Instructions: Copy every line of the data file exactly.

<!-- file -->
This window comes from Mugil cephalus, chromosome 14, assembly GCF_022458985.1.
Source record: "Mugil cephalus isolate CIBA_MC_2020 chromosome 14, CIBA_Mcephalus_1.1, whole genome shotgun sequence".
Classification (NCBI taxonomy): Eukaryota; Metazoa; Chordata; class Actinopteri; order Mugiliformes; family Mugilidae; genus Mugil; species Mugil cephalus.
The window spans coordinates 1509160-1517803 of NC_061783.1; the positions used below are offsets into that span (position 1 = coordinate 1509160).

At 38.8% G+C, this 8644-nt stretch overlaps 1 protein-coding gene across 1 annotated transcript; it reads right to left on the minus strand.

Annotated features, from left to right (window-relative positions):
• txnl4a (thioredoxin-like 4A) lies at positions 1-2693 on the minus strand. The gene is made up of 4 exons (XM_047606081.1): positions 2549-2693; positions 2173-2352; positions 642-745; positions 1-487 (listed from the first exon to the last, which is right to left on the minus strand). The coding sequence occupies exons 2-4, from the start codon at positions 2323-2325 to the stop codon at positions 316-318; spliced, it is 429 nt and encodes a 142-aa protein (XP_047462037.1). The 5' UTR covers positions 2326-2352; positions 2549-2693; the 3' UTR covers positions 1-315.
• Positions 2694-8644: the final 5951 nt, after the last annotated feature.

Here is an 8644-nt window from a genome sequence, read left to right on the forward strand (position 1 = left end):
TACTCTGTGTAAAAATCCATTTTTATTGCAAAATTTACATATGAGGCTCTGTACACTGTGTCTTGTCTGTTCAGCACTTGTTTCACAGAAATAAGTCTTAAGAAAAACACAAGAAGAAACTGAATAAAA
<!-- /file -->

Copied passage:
This window comes from Mugil cephalus, chromosome 14, assembly GCF_022458985.1.
Source record: "Mugil cephalus isolate CIBA_MC_2020 chromosome 14, CIBA_Mcephalus_1.1, whole genome shotgun sequence".
Classification (NCBI taxonomy): Eukaryota; Metazoa; Chordata; class Actinopteri; order Mugiliformes; family Mugilidae; genus Mugil; species Mugil cephalus.
The window spans coordinates 1509160-1517803 of NC_061783.1; the positions used below are offsets into that span (position 1 = coordinate 1509160).

At 38.8% G+C, this 8644-nt stretch overlaps 1 protein-coding gene across 1 annotated transcript; it reads right to left on the minus strand.

Annotated features, from left to right (window-relative positions):
• txnl4a (thioredoxin-like 4A) lies at positions 1-2693 on the minus strand. The gene is made up of 4 exons (XM_047606081.1): positions 2549-2693; positions 2173-2352; positions 642-745; positions 1-487 (listed from the first exon to the last, which is right to left on the minus strand). The coding sequence occupies exons 2-4, from the start codon at positions 2323-2325 to the stop codon at positions 316-318; spliced, it is 429 nt and encodes a 142-aa protein (XP_047462037.1). The 5' UTR covers positions 2326-2352; positions 2549-2693; the 3' UTR covers positions 1-315.
• Positions 2694-8644: the final 5951 nt, after the last annotated feature.

Here is an 8644-nt window from a genome sequence, read left to right on the forward strand (position 1 = left end):
TACTCTGTGTAAAAATCCATTTTTATTGCAAAATTTACATATGAGGCTCTGTACACTGTGTCTTGTCTGTTCAGCACTTGTTTCACAGAAATAAGTCTTAAGAAAAACACAAGAAGAAACTGAATAAAA